Female Songbirds: The unsung drivers of courtship behavior and its neural substrates.

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dc.contributor.author Perkes, Ammon en
dc.contributor.author White, David en
dc.contributor.author Wild, John en
dc.contributor.author Schmidt, Marc en
dc.date.accessioned 2019-10-02T00:41:16Z en
dc.date.issued 2019-06 en
dc.identifier.issn 0376-6357 en
dc.identifier.uri http://hdl.handle.net/2292/48331 en
dc.description.abstract Songbirds hold a prominent role in the fields of neurobiology, evolution, and social behavior. Many of these fields have assumed that females lacked the ability to produce song and have therefore treated song as a male-specific behavior. Consequently, much of our understanding regarding the evolution and neural control of song behavior has been driven by these assumptions. Here we review literature from diverse fields to provide a broader perspective of the role of females in vocal communication and courtship. Recent evidence indicates that song evolved in both males and females and instances of female song are still common. The specialized neural circuit known as the "song system," which is necessary for singing in males, is also present in females, including those that do not sing, implying broader functions that include evaluating male song and controlling courtship behavior. In addition to having flexible, individualized preferences, females actively shape their social network through their interactions with males, females, and juveniles. We suggest that by developing more accurate hypotheses concerning the role of females we may better understand the evolution and neural mechanisms of song production and courtship behavior. en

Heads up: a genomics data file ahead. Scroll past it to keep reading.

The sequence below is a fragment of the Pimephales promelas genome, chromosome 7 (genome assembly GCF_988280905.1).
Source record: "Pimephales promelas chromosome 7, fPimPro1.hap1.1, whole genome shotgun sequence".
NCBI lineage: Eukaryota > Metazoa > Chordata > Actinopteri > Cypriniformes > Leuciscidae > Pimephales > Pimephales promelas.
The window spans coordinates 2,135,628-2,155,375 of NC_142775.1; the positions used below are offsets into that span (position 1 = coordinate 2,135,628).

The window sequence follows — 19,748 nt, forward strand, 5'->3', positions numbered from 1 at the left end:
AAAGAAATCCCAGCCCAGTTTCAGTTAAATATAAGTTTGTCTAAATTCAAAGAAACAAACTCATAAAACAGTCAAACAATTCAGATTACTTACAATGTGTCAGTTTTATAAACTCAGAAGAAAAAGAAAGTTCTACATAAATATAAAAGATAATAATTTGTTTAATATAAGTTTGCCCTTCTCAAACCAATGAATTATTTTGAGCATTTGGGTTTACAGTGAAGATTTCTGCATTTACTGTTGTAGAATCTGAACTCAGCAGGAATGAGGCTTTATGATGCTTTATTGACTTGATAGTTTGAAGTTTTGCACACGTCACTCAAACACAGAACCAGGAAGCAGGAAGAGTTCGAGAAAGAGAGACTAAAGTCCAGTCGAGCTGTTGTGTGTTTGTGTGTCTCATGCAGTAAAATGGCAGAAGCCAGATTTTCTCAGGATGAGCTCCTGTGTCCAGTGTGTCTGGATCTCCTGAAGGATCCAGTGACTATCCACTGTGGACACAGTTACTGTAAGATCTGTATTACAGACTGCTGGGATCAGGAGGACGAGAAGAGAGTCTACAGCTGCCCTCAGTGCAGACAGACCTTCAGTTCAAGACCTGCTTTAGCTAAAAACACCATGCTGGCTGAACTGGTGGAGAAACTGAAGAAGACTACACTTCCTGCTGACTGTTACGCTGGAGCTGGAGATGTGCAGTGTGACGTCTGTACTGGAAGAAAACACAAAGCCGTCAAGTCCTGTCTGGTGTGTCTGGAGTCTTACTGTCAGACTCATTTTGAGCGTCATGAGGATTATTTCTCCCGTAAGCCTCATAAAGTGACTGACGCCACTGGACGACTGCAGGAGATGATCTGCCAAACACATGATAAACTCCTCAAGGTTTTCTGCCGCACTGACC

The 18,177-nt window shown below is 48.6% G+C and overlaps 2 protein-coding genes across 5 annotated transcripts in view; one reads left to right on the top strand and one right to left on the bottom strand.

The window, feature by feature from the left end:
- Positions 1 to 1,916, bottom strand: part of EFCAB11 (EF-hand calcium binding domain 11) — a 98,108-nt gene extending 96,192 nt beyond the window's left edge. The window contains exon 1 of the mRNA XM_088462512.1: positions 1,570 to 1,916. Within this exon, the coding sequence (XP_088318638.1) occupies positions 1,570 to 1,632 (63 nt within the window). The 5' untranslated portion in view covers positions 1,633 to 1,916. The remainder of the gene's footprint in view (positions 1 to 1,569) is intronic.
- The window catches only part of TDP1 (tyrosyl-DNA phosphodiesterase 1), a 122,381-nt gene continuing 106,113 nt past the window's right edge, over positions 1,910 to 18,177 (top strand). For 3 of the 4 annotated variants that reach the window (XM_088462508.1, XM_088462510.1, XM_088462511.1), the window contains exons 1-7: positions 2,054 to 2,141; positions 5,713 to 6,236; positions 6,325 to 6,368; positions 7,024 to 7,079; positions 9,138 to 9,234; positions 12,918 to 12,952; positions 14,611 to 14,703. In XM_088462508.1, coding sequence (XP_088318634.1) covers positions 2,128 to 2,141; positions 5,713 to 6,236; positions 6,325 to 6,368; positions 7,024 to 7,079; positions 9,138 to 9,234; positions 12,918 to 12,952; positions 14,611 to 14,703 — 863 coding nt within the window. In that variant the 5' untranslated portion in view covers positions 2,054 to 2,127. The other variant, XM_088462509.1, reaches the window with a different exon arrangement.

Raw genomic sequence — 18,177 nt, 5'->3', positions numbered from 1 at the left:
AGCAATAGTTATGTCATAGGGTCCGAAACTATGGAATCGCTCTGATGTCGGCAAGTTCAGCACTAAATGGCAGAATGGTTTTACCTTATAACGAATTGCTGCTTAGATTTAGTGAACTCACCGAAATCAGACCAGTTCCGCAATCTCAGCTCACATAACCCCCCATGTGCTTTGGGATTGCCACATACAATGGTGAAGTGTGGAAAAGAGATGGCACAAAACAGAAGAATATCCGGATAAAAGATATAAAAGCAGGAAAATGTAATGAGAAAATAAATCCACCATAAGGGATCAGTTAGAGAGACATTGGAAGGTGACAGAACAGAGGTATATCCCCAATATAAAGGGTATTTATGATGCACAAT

dc.format.medium Print-Electronic en
dc.language eng en
dc.relation.ispartofseries Behavioural processes en
dc.rights Items in ResearchSpace are protected by copyright, with all rights reserved, unless otherwise indicated. Previously published items are made available in accordance with the copyright policy of the publisher. en
dc.rights.uri https://researchspace.auckland.ac.nz/docs/uoa-docs/rights.htm en
dc.subject Brain en
dc.subject Animals en
dc.subject Songbirds en
dc.subject Vocalization, Animal en
dc.subject Courtship en
dc.subject Social Behavior en
dc.subject Female en
dc.title Female Songbirds: The unsung drivers of courtship behavior and its neural substrates. en
dc.type Journal Article en
dc.identifier.doi 10.1016/j.beproc.2017.12.004 en
pubs.begin-page 60 en
pubs.volume 163 en
dc.rights.holder Copyright: The author en
pubs.end-page 70 en
pubs.publication-status Published en
dc.rights.accessrights http://purl.org/eprint/accessRights/RestrictedAccess en
pubs.subtype Review en
pubs.subtype Journal Article en
pubs.elements-id 774700 en
dc.identifier.eissn 1872-8308 en
pubs.record-created-at-source-date 2017-12-15 en
pubs.dimensions-id 29237552 en


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